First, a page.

Ok, so writing is a listicle is way harder than it seems. Here are some of my favorite 30-something listicles from Buzzfeed. Enjoy!

30 Words that Have a Different Meaning After You Turn 30

30 Hashtag Every Thirty Something Actually Needs

 By: W. Castellanos-Wolf

 

 

Dressing Age Appropriate: A Little Help Please

This is actually on my vision board. I want to be all of these things.

This is actually on my vision board. I want to be all of these things.

As a woman in her thirties, sometimes I feel like I must be the only woman in the world who hates shopping. I blame my mother for my shopping aversion. I spent many a weekend following her around the mall as she caressed fabrics, tried on the few chosen garments and then leave them behind because “there had to be a better version of that somewhere else.” She would repeat the aforementioned steps over and over again, until hours, that to me felt like weeks later, she would return to the original store and purchase the very first item she had found. It was unnerving, but the worst part of shopping was then seeing that garment hang in her closet with the tag still on it for weeks, months and sometimes years. She was a hoarder of new clothes. To this day, I think there are items in her closet that she is saving for a special occasion. It’s absolutely maddening.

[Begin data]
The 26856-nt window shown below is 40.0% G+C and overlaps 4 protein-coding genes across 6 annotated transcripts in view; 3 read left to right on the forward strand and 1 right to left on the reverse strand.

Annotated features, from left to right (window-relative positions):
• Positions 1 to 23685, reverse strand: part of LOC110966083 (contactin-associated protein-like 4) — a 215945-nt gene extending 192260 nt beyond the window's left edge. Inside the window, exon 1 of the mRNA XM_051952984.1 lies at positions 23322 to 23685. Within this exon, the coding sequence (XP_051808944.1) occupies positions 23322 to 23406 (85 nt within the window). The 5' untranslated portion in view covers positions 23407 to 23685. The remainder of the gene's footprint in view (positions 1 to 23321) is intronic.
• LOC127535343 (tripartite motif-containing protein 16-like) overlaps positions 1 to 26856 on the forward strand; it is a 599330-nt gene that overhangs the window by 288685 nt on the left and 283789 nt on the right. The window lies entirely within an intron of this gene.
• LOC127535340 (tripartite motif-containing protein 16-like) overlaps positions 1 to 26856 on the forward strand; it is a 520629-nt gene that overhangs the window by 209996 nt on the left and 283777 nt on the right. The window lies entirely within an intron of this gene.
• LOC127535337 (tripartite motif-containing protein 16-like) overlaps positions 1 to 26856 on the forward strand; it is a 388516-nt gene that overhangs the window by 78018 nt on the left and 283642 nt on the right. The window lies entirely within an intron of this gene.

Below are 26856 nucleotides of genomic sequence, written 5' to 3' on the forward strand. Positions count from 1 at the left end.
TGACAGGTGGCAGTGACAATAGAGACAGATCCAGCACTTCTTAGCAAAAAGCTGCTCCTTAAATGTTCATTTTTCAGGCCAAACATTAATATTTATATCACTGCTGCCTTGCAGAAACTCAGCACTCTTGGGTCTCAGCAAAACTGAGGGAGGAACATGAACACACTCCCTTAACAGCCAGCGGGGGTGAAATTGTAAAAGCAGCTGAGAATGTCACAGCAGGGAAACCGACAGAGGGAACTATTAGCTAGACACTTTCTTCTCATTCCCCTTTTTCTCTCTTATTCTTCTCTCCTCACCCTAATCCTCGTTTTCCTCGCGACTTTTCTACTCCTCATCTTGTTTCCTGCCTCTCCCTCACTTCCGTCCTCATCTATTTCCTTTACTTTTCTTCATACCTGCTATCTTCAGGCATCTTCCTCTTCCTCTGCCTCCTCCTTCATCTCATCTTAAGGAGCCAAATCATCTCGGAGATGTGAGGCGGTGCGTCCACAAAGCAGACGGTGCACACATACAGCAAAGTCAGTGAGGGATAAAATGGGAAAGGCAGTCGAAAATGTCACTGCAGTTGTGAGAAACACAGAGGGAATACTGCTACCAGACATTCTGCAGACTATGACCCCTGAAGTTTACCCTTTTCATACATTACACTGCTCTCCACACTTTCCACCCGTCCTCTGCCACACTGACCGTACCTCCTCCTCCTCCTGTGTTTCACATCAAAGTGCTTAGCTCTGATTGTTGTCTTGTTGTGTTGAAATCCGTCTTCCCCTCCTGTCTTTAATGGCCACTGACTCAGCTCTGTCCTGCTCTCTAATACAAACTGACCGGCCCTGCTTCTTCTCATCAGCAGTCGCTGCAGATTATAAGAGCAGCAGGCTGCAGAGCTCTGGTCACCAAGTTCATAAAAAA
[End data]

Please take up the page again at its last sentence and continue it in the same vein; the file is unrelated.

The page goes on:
I would always ask, “what are you waiting for, just wear the new clothes.” And while she never had an answer for me, (she would just look away and smile,) I have come to believe that she did not derived pleasure from wearing her new clothes like most other women do. Having grown up as part of what would now be considered the working poor, my mom derived pleasure from the act of shopping. She could go into a store and she could buy something. She had disposable cash to purchase unnecessary items, and that was fun for her.

I on the other hand, do not currently have disposable income for unnecessary items. I live well and feel wealthy in many ways, but clothing is definitely on the As Needed list and even then, I feel ridiculous saying that I need an item of clothing because I live in the first world, and I don’t really need anything.

I’ve been thinking a lot about my appearance lately though. I am sure that is not a very foreign concept for most 30-somethings. But if we are constantly judged by what we look like, and teenagers at school are being taught to “Dress for Success,” what do people think of me as I stroll around in my jeans and tank tops? I’m definitely not dressing for success, (whatever that really means). If anything, unless I am actually going somewhere, I dress like I am going to the gym or packing boxes for a great big move. I am starting to feel a little self-conscious about it, especially now that I have embarked on the pursuit of a new career.